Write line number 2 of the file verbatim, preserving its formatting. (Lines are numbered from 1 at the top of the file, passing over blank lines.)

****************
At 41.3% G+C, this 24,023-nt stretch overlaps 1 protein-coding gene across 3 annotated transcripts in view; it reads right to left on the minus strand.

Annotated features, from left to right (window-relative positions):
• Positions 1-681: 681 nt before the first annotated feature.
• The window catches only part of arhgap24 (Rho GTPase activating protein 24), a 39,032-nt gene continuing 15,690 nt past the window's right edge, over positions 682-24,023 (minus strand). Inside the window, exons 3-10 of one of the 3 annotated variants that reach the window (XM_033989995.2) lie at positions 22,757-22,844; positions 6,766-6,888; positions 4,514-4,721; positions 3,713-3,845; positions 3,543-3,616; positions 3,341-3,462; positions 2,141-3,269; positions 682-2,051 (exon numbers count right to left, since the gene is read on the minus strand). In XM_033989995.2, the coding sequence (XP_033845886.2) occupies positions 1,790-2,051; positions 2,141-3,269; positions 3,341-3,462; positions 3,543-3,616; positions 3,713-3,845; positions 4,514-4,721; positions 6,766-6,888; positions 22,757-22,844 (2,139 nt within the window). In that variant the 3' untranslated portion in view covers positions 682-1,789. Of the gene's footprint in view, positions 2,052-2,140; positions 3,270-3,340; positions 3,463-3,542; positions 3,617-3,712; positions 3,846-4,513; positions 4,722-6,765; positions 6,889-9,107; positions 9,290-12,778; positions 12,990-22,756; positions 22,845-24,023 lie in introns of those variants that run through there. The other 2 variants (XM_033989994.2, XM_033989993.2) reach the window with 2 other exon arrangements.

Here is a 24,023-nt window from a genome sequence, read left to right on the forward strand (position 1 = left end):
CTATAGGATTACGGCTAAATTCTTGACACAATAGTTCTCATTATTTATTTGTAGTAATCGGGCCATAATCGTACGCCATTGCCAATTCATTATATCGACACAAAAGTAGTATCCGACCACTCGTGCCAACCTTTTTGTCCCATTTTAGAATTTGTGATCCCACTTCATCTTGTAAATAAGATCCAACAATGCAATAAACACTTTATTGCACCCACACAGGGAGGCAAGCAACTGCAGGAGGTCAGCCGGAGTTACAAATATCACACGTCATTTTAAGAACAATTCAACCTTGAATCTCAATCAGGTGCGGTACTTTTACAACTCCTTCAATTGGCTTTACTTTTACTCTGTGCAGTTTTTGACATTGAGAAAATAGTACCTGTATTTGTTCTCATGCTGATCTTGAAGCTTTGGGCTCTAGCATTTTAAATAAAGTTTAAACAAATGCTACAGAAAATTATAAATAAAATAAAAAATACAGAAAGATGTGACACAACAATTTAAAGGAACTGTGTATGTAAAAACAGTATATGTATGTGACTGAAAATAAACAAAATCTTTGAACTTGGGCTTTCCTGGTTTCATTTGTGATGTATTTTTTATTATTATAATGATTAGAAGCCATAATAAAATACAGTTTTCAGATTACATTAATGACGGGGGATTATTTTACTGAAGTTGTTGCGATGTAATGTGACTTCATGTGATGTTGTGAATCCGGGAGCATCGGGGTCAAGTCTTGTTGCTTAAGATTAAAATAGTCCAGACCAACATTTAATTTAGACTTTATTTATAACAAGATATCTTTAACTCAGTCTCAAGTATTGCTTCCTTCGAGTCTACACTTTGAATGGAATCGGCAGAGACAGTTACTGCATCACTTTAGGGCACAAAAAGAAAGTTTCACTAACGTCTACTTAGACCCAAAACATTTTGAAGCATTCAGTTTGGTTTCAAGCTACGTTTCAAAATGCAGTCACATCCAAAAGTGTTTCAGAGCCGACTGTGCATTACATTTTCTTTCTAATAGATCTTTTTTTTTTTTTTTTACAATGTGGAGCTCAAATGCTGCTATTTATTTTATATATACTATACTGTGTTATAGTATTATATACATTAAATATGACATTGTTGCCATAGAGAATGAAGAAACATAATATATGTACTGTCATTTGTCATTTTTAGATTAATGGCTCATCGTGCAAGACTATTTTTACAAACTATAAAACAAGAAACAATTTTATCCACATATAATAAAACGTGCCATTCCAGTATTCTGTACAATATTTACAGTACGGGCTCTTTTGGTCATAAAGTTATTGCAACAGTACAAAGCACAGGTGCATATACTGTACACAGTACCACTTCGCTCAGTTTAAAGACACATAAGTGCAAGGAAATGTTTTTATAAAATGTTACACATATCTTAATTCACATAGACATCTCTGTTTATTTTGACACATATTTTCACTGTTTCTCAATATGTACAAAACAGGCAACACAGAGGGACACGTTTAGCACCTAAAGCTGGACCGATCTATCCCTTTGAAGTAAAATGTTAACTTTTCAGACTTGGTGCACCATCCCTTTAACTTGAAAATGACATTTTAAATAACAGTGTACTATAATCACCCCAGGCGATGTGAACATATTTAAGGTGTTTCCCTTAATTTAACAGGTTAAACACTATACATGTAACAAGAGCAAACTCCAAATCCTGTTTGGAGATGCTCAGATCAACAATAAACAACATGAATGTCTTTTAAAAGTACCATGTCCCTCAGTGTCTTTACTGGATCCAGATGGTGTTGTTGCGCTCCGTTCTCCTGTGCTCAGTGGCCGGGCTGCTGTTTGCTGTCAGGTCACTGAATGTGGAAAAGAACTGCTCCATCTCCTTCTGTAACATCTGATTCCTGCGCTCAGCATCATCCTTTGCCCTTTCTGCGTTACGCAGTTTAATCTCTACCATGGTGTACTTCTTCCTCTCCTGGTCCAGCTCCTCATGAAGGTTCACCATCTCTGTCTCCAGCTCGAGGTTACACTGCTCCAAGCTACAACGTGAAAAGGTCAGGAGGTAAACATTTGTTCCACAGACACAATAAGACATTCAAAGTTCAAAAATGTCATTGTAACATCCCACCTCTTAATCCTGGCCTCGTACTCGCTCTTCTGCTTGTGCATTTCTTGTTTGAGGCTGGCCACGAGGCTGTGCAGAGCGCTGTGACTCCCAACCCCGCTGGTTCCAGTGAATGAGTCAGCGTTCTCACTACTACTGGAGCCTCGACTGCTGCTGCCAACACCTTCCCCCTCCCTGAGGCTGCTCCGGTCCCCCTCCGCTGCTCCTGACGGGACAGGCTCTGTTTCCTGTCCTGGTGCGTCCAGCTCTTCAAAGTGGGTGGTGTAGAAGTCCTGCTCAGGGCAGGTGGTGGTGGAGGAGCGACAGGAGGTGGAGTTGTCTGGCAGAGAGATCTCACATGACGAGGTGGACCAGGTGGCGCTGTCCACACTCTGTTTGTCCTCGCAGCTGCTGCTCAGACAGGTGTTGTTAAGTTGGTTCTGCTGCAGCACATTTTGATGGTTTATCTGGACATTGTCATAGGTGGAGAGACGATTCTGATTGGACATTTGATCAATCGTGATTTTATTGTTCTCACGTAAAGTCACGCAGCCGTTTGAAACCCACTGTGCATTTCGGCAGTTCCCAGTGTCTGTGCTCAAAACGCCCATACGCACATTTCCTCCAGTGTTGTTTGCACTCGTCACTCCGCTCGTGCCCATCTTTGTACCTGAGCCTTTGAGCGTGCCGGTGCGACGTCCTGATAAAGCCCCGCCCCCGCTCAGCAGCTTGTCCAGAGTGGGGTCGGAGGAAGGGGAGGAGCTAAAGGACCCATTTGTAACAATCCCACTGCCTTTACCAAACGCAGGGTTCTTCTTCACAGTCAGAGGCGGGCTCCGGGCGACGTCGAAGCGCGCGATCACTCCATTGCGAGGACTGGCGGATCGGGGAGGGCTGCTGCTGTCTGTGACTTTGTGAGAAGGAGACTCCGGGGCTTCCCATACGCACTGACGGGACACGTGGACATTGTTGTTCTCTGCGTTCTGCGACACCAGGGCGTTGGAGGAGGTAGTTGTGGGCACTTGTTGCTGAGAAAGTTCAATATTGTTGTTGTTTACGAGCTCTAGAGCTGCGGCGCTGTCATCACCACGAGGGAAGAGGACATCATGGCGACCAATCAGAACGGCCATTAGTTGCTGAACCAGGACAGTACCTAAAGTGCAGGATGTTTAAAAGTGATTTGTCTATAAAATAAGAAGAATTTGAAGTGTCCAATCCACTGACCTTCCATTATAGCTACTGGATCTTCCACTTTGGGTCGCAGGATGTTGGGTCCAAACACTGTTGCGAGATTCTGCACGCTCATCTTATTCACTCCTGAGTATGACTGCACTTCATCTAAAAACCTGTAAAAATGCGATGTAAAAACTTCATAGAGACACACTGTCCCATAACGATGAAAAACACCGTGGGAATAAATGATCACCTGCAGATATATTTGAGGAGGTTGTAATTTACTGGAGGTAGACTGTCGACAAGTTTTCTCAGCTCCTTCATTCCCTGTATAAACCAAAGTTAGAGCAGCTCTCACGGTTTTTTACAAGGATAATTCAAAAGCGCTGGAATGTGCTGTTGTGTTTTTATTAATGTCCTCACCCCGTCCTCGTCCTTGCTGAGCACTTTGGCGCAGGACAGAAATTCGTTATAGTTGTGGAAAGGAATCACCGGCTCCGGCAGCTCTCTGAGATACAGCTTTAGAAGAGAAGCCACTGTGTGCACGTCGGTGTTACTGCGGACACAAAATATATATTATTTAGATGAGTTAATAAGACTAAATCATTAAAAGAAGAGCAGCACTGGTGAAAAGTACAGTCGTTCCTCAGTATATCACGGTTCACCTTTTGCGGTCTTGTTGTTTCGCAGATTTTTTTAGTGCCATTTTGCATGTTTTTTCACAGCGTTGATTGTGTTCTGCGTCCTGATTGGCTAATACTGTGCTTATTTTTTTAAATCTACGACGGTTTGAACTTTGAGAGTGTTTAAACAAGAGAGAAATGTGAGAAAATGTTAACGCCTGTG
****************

Annotated features, from left to right (window-relative positions):